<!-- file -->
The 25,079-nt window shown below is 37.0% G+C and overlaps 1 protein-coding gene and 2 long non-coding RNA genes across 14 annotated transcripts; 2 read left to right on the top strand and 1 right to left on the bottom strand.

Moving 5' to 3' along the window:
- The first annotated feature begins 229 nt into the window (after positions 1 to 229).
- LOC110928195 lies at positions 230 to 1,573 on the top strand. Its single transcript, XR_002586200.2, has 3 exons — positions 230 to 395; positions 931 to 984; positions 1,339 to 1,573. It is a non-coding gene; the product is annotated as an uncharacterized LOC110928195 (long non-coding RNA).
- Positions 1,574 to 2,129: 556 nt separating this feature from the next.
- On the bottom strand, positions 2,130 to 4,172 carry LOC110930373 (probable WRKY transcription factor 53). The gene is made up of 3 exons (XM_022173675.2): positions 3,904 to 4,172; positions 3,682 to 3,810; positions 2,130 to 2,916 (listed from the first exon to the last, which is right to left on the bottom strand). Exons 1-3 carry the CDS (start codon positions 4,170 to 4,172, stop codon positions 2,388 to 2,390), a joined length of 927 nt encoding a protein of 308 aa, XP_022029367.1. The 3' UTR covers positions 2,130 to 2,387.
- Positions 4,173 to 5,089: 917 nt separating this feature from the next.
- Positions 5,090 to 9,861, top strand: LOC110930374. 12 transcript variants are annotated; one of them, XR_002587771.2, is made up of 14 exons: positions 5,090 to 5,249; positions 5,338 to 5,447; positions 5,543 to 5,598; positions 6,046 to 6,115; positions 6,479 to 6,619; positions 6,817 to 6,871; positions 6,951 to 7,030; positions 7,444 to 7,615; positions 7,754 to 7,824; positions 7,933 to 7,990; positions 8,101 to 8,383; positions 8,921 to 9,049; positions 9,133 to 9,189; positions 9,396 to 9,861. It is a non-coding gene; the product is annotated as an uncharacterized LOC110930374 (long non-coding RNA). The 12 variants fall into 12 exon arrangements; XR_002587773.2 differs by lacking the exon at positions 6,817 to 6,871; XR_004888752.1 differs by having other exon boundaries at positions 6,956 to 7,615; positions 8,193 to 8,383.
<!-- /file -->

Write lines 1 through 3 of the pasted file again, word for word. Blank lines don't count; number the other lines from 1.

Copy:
The 25,079-nt window shown below is 37.0% G+C and overlaps 1 protein-coding gene and 2 long non-coding RNA genes across 14 annotated transcripts; 2 read left to right on the top strand and 1 right to left on the bottom strand.

Moving 5' to 3' along the window:
- The first annotated feature begins 229 nt into the window (after positions 1 to 229).